Can teething cause my child to become ill?

No. Children experience continuous tooth eruption, on average, between six months and thirty-two months of age. Coincidentally, they lose maternal antibody protection and begin to socialize at this same time. So, it's no wonder that signs of illness, and in particular fever, runny nose, diarrhea and rashes spawned the teething myths of yore. But, don't argue with your grandmother about it ...
No. Teething does not cause an illness in the child. However, children can catch colds, flus, strep throat infections, etc. . . , while teething; so both an illness and teething can happen together at the same time.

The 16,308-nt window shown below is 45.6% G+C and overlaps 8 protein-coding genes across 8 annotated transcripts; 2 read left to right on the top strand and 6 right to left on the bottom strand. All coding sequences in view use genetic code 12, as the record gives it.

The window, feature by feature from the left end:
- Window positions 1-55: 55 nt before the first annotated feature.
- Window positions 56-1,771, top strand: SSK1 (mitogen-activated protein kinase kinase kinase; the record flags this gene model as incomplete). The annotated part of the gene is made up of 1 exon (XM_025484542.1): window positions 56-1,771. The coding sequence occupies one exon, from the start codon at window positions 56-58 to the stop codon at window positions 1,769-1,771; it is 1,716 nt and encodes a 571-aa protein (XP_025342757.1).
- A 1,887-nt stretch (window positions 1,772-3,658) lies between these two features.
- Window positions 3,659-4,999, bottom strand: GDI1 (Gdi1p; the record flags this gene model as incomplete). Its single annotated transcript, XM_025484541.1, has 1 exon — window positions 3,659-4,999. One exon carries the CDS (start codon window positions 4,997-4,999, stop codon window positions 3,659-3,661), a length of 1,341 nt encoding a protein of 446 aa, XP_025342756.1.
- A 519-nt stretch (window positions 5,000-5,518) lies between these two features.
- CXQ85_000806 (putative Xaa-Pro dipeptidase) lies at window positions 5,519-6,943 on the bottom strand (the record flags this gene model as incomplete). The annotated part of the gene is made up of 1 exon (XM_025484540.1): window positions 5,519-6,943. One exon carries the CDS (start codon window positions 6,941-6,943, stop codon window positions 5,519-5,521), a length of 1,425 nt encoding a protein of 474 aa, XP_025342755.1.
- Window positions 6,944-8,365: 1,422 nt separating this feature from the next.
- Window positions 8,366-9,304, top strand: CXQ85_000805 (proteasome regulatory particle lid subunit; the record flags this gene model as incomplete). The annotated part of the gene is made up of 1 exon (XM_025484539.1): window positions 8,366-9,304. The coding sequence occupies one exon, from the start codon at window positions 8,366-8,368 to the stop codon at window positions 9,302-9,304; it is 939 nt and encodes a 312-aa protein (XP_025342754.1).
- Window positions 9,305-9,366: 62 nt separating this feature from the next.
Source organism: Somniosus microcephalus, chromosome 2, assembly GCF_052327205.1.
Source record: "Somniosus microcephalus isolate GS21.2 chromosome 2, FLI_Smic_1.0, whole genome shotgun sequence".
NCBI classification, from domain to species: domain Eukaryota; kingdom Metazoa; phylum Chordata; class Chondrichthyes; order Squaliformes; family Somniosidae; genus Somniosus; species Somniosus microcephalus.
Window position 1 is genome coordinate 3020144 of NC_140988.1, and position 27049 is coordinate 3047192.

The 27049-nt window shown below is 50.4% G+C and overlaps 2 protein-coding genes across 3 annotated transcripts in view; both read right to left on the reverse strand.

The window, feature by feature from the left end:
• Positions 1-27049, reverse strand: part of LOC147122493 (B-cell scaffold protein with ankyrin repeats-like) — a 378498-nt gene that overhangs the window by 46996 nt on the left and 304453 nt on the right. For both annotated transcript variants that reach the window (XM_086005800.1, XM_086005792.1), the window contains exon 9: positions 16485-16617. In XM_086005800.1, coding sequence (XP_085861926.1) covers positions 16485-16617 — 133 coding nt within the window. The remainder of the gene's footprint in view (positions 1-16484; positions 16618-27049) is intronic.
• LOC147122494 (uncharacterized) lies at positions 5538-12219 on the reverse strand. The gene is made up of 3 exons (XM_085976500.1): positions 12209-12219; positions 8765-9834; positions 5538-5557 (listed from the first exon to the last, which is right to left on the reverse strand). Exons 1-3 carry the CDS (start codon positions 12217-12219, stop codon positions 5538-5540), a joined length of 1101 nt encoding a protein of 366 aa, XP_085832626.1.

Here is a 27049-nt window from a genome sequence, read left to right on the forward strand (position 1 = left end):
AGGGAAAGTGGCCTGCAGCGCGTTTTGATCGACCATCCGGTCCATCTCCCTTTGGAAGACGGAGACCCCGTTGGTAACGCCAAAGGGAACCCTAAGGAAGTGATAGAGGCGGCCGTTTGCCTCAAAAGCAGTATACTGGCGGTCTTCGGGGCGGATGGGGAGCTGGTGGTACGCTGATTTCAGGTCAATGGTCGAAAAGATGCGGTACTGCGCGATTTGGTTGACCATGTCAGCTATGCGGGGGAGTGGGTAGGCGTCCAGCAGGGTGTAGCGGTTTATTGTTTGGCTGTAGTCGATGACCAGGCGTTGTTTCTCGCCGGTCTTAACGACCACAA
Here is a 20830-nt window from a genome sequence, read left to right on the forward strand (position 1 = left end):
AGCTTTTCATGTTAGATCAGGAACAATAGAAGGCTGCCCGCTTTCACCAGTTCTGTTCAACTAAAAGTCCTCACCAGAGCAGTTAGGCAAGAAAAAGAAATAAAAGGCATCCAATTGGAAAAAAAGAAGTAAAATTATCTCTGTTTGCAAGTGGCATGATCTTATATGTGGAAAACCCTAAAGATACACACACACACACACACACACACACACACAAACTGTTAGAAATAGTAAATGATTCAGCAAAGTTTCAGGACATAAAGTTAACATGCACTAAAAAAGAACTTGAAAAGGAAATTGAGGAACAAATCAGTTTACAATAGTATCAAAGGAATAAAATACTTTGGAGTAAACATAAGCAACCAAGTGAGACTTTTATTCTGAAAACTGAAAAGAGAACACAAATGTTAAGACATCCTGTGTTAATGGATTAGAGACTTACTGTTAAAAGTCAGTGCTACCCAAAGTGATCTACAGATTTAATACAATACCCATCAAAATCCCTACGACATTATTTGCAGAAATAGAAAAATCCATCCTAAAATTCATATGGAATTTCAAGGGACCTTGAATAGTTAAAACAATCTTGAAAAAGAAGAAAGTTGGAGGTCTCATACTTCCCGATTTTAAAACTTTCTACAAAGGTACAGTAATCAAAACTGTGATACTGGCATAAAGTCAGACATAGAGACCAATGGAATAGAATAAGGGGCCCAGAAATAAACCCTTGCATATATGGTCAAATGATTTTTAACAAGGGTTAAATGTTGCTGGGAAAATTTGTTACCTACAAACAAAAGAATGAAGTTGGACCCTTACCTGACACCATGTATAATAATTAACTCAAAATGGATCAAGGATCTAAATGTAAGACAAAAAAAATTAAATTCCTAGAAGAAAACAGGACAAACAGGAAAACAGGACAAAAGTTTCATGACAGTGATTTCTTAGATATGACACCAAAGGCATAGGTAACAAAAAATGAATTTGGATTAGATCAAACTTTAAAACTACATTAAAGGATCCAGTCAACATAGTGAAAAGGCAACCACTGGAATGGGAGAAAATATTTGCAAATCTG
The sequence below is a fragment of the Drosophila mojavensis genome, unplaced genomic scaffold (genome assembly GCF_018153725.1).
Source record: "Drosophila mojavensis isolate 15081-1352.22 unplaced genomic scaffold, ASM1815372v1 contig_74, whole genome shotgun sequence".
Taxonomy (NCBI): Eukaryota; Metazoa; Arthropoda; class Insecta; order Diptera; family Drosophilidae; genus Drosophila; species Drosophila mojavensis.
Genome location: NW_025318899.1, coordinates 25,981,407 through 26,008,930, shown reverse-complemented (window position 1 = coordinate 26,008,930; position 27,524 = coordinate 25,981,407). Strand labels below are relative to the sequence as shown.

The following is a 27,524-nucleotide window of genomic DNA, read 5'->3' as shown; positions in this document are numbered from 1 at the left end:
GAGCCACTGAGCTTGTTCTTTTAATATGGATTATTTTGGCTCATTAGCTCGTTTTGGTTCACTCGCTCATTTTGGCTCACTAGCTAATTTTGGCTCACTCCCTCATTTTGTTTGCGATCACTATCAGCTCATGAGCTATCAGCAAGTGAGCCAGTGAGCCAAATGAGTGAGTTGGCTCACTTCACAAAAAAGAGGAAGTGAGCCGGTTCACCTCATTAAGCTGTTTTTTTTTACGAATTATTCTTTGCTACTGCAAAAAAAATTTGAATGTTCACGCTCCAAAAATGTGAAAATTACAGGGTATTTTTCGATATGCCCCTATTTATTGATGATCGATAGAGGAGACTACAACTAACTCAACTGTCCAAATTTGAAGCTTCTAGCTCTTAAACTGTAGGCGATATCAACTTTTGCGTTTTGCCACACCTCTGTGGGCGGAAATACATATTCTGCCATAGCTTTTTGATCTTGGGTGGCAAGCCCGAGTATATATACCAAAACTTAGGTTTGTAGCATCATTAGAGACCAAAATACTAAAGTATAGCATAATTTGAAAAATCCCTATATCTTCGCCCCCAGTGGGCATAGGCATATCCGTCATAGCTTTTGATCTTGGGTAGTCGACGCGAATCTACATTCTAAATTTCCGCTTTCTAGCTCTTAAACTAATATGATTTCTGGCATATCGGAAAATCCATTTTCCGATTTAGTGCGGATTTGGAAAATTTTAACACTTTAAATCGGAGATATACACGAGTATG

No. There have been a great misunderstanding about teething, and teething associated pain/discomfort has been way blown up. Teething has been wrongfully blamed for the common maladies in infants of 6 to 12 months age such as fever (febrile illness), diarrhea or even rash. It would be reasonable to expect a mild elevation of temperature not above 101 degree f and some fretfullness.
No. Teething should not cause significant irritability, flu like symptoms or high fever. It may cause increased drool, low grade fever and some increase in fussiness. Rarely your baby may get a gum infection from teething. If the gums look increasingly red and have discharge or odor see your pediatrician. Teething is a natural process and should not cause illness by itself.